The new conventional wisdom among Middle East hands with lots of State Department postings on their c.v. is that trying to reach a two-state agreement is hopeless. Can’t be done, don’t try. Wait for a better time. Aaron David Miller laid out the case recently in the Jerusalem Post:
It’s not that there are metaphysical or magical reasons why these core issues can’t be resolved; it’s that the political will is lacking among leaders to reach an agreement and that the current situation on the ground between Israelis and Palestinians makes it impossible for them to do to. That everyone knows what the ultimate solution will look like (an intriguing notion that is supposed to make people feel better) is irrelevant if the circumstances for an agreement don’t exist.
The Palestinians are too divided, and “there is serious dysfunction at the political level in Israel as well.” Therefore, Miller recommends to Barack Obama to “manage” the conflict:
…support an Israeli-Hamas ceasefire, train PA security forces, pour economic aid into the West Bank and Gaza, even nurture Israeli-Palestinian negotiations on the big issues, but don’t think you can solve it; you can’t.
I have great respect for Miller’s experience and expertise, and his argument is laid out as cogently as ever. But I have to dissent respectfully for three reasons:
First, political will is to a great extent a function of how politicians understand the public mood. Yes, politicians are supposed to lead. But often – to quote a Talmudic saying – “the face of the generation is like the face of a dog”: The dog seems to be running ahead of his master, but is always looking back to see which way to go. The mediocre pol reads the polls and adjusts what he, or she, thinks.
Public mood, however, is not static; it’s dynamic. The public is more supportive of peace moves, and more willing to make concessions, when more people believe that peace is possible. The job of anyone planning a diplomatic initiative includes public diplomacy: Efforts to alter the mood.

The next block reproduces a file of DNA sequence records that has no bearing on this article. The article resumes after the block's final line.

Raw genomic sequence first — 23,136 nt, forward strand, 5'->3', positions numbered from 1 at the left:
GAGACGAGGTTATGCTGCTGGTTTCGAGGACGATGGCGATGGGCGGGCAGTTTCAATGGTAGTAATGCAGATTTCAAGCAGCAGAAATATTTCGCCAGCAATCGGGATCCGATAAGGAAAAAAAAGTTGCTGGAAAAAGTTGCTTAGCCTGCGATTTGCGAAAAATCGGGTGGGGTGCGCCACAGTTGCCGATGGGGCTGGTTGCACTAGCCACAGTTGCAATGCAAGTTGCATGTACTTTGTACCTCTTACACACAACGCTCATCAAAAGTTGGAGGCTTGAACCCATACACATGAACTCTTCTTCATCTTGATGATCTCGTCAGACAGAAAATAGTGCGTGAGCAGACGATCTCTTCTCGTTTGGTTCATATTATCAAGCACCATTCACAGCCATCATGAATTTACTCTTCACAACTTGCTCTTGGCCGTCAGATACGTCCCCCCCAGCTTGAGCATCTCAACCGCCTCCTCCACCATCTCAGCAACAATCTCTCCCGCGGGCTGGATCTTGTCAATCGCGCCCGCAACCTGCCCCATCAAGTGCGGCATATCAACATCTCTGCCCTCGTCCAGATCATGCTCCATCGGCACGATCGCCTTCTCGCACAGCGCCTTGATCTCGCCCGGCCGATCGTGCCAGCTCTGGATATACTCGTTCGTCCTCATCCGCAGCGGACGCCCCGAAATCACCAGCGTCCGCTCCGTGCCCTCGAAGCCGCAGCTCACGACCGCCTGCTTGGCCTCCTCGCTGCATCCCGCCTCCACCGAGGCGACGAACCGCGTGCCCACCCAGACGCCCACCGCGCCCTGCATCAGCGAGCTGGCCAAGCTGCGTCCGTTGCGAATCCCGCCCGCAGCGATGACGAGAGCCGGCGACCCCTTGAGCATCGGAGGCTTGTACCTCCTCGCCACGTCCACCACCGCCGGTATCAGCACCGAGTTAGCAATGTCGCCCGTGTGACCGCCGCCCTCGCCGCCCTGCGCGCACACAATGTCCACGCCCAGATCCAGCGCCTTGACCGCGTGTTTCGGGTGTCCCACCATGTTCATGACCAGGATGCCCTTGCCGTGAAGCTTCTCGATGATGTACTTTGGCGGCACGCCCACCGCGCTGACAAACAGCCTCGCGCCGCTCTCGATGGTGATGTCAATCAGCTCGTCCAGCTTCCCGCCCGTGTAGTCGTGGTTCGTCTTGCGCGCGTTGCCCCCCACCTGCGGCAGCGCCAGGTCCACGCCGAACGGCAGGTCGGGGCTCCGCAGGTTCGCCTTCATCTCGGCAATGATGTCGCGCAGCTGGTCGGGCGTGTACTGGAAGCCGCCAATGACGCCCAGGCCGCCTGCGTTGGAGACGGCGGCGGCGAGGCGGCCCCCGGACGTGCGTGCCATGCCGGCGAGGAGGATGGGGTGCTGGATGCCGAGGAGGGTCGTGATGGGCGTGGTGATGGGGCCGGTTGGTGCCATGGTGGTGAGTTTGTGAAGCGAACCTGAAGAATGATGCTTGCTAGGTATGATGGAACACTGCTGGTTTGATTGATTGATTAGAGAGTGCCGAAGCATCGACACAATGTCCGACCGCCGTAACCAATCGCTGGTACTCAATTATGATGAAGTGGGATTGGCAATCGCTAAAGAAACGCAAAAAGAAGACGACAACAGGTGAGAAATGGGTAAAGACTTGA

Second, the United States is not simply an observer of Palestinian politics. I don’t say this to relieve the Palestinians of responsibility for the corruption and infighting that culminated in the split between Fatah and Hamas, between the West Bank and Gaza. They’ve managed to achieve a failed state before independence. But as I outlined earlier this year, U.S. policy has served to deepen the divisions. The U.S. can continue to support the boycott of Hamas and the siege of Gaza, in which case the internal Palestinian divide will become ever harder to bridge. Or it can switch directions and support Palestinian unity talks, and show willingness to recognize a unity government under the correct conditions.
Simply “managing the conflict” will allow things to get worse on the Palestinian side. Likewise on the Israeli side. Miller lets Israel off too easy by not mentioning ongoing settlement construction. Let me say it again: Waiting means more settlements, which means less chance of a deal later.
Miller is right about the obstacles to an agreement now. But waiting means giving up. Things will not be easier tomorrow. If the new administration wants a window of opportunity, it should pry the window open immediately.